Modern Family Review: “Sleeper” (Season 5, Episode 21)


Modern Family Review: “Sleeper” (Season 5, Episode 21)

Even when Modern Family feels hackneyed or rushed, it is hitting its laugh marks. You cannot help but admire the jokes that hit, even if the tone or pacing is off. An episode as manic and overstuffed as “Sleeper” should not work at all, but the cast manages to make the comedy beats work. It also proves that you can have only one good storyline and still make an episode worthwhile.

This week’s half-hour capitalizes on a relationship the show focuses on too little, that between Ed O’Neill’s Jay and Jesse Tyler Ferguson’s Mitch. “Sleeper” focuses on this difficult father-son bond with honesty and poignancy, almost enough to make you forget how little the comic timing works.

The episode begins with Jay and Mitch at the mall. Mitch sits down and pretends to play a piano that is making music on its own, while Jay marvels at his ability. Instead of rejoicing at fooling his dad, Mitch snipes at his father for ignoring him. “You honestly thought that I became a piano virtuoso?” he asks. Mitch is in disbelief that his father knows so little about him.

It actually works a bit to the episode’s favor that Mitch’s insecurity about always being pushed aside and going unnoticed comes to a head here, since he is so much more mannered than the rest of his family this week. Every other character is either being shrill or obnoxious in subplots that do not make a lot of logical sense outside of a sitcom world. I blame this hyperactivity less on the actors than on the hurried pace of the stories, which forces the cast to resort to high-pitched voices to keep up with the frantic speed of each scene. (The episode is directed by Ryan Case, who was also responsible for “The Feud,” another frenzied half-hour from earlier this year.)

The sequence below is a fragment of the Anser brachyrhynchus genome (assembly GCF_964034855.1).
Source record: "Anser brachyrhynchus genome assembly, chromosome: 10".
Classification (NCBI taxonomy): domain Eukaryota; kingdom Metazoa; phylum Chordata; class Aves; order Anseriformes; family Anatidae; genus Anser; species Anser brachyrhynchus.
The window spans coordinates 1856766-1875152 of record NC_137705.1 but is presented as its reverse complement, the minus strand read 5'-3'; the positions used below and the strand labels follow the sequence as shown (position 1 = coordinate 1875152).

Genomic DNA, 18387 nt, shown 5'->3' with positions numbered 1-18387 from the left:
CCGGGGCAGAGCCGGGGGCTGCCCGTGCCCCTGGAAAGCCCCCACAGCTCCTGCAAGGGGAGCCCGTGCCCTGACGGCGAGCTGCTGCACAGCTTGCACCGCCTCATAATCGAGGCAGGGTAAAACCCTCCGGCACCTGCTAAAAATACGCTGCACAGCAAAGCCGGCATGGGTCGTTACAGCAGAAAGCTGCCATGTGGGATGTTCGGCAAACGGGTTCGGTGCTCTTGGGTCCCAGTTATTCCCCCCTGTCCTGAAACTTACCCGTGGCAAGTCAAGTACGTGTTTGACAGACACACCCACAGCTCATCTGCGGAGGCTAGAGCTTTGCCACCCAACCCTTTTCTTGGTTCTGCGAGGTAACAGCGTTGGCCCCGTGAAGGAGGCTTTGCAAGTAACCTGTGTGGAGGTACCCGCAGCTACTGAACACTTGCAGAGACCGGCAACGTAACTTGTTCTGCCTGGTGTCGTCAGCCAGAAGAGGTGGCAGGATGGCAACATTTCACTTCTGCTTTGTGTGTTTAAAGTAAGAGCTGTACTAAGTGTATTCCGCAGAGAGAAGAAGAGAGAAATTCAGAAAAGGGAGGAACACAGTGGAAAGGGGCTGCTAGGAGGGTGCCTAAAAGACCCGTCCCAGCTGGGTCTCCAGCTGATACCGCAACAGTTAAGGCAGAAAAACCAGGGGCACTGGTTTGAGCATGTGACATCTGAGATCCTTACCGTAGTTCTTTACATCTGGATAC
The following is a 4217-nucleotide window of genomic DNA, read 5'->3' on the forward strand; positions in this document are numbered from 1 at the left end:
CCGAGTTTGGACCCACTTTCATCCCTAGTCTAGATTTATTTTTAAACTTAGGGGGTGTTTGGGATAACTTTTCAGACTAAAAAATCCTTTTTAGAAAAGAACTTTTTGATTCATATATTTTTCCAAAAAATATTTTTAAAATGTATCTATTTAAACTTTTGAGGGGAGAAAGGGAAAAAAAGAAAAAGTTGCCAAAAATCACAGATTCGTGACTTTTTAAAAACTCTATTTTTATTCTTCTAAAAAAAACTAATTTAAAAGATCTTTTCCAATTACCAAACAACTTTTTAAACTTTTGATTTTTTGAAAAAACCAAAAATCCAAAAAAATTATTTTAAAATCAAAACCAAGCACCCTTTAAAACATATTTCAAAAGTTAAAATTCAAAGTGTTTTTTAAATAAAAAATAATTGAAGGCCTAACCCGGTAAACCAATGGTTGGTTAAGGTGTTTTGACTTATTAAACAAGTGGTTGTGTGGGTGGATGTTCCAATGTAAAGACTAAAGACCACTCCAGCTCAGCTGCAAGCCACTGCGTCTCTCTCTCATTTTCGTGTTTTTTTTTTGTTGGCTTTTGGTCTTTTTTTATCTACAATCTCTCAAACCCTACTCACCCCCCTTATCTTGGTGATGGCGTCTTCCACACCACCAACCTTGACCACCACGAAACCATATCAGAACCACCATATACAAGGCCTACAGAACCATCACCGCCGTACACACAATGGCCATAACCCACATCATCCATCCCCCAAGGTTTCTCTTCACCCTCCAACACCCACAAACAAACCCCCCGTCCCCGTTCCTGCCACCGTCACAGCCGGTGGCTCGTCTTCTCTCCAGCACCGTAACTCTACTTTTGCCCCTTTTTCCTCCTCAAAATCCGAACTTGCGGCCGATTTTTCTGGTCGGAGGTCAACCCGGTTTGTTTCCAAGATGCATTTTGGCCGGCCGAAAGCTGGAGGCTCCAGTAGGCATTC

The first zany story comes when Phil goes to extra distances to hide from his wife the reason he missed seeing a technician. He wanted to buy a record of Carly Simon’s “Nobody Does It Better” since that was the song playing when he lost his virginity to a girl named Carla, who he often fantasizes about. However, upon buying the Bond song on vinyl, he missed the repairperson and lies about it to Claire, knowing that if she found out the truth of why he was out of the house, things would turn sour.

Although Ty Burrell has the drollness and the sharp tics to make this storyline work, a few things let it down. It descends into a really strange and unfunny running joke where the stress and guilt that arises from the situation turns him into someone with narcolepsy. He keeps dozing off at inopportune times, and it feels absurd and contrived, forcing conflict into the story when it should not be there. Meanwhile, having Alex work on a report about narcolepsy just makes the running joke even more forced and false.

In a storyline that has even more shrieking and silliness, Claire is upset at Cam for never dressing Lily in any of the hand-me-downs she brought him in years past. This story has low stakes, although it does highlight how Mitchell is a background figure for both of these characters. Claire puts none of the blame on her brother for not dressing Lily, while his fiancé doesn’t include him in preparing the staged photograph of Lily in Alex’s pyjamas.

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